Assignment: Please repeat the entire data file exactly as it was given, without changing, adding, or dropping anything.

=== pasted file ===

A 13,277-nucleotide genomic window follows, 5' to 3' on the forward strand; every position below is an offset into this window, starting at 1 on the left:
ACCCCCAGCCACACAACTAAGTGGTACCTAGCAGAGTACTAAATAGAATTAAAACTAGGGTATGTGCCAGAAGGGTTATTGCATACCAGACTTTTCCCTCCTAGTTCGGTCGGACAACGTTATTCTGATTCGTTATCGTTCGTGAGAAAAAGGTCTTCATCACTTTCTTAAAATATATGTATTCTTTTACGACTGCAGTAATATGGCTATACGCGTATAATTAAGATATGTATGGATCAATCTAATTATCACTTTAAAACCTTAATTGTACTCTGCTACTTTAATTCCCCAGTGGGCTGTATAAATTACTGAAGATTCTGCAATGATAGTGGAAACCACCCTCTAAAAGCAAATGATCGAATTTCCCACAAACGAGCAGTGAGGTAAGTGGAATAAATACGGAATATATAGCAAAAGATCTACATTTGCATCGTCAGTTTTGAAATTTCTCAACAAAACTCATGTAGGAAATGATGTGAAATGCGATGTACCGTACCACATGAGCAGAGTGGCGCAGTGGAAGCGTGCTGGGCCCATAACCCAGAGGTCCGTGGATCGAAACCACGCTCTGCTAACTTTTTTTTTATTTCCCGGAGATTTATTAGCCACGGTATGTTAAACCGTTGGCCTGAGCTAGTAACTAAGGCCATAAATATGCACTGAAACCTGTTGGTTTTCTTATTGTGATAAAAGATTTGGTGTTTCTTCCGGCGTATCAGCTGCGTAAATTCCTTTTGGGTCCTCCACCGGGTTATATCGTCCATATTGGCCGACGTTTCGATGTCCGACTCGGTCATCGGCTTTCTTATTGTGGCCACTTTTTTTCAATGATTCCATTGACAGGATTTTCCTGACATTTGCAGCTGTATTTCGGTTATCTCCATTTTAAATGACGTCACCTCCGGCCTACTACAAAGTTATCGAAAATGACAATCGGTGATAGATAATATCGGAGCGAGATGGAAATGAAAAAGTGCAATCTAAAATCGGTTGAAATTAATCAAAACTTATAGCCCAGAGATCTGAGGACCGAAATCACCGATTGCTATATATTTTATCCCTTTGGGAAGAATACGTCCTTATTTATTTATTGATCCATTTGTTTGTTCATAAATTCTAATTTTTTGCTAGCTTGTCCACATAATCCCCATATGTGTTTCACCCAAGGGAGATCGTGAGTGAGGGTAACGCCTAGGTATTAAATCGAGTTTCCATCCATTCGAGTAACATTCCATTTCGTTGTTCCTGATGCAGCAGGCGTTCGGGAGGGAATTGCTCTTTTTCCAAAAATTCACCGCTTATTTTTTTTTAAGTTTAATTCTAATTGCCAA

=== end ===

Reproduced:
A 13,277-nucleotide genomic window follows, 5' to 3' on the forward strand; every position below is an offset into this window, starting at 1 on the left:
ACCCCCAGCCACACAACTAAGTGGTACCTAGCAGAGTACTAAATAGAATTAAAACTAGGGTATGTGCCAGAAGGGTTATTGCATACCAGACTTTTCCCTCCTAGTTCGGTCGGACAACGTTATTCTGATTCGTTATCGTTCGTGAGAAAAAGGTCTTCATCACTTTCTTAAAATATATGTATTCTTTTACGACTGCAGTAATATGGCTATACGCGTATAATTAAGATATGTATGGATCAATCTAATTATCACTTTAAAACCTTAATTGTACTCTGCTACTTTAATTCCCCAGTGGGCTGTATAAATTACTGAAGATTCTGCAATGATAGTGGAAACCACCCTCTAAAAGCAAATGATCGAATTTCCCACAAACGAGCAGTGAGGTAAGTGGAATAAATACGGAATATATAGCAAAAGATCTACATTTGCATCGTCAGTTTTGAAATTTCTCAACAAAACTCATGTAGGAAATGATGTGAAATGCGATGTACCGTACCACATGAGCAGAGTGGCGCAGTGGAAGCGTGCTGGGCCCATAACCCAGAGGTCCGTGGATCGAAACCACGCTCTGCTAACTTTTTTTTTATTTCCCGGAGATTTATTAGCCACGGTATGTTAAACCGTTGGCCTGAGCTAGTAACTAAGGCCATAAATATGCACTGAAACCTGTTGGTTTTCTTATTGTGATAAAAGATTTGGTGTTTCTTCCGGCGTATCAGCTGCGTAAATTCCTTTTGGGTCCTCCACCGGGTTATATCGTCCATATTGGCCGACGTTTCGATGTCCGACTCGGTCATCGGCTTTCTTATTGTGGCCACTTTTTTTCAATGATTCCATTGACAGGATTTTCCTGACATTTGCAGCTGTATTTCGGTTATCTCCATTTTAAATGACGTCACCTCCGGCCTACTACAAAGTTATCGAAAATGACAATCGGTGATAGATAATATCGGAGCGAGATGGAAATGAAAAAGTGCAATCTAAAATCGGTTGAAATTAATCAAAACTTATAGCCCAGAGATCTGAGGACCGAAATCACCGATTGCTATATATTTTATCCCTTTGGGAAGAATACGTCCTTATTTATTTATTGATCCATTTGTTTGTTCATAAATTCTAATTTTTTGCTAGCTTGTCCACATAATCCCCATATGTGTTTCACCCAAGGGAGATCGTGAGTGAGGGTAACGCCTAGGTATTAAATCGAGTTTCCATCCATTCGAGTAACATTCCATTTCGTTGTTCCTGATGCAGCAGGCGTTCGGGAGGGAATTGCTCTTTTTCCAAAAATTCACCGCTTATTTTTTTTTAAGTTTAATTCTAATTGCCAA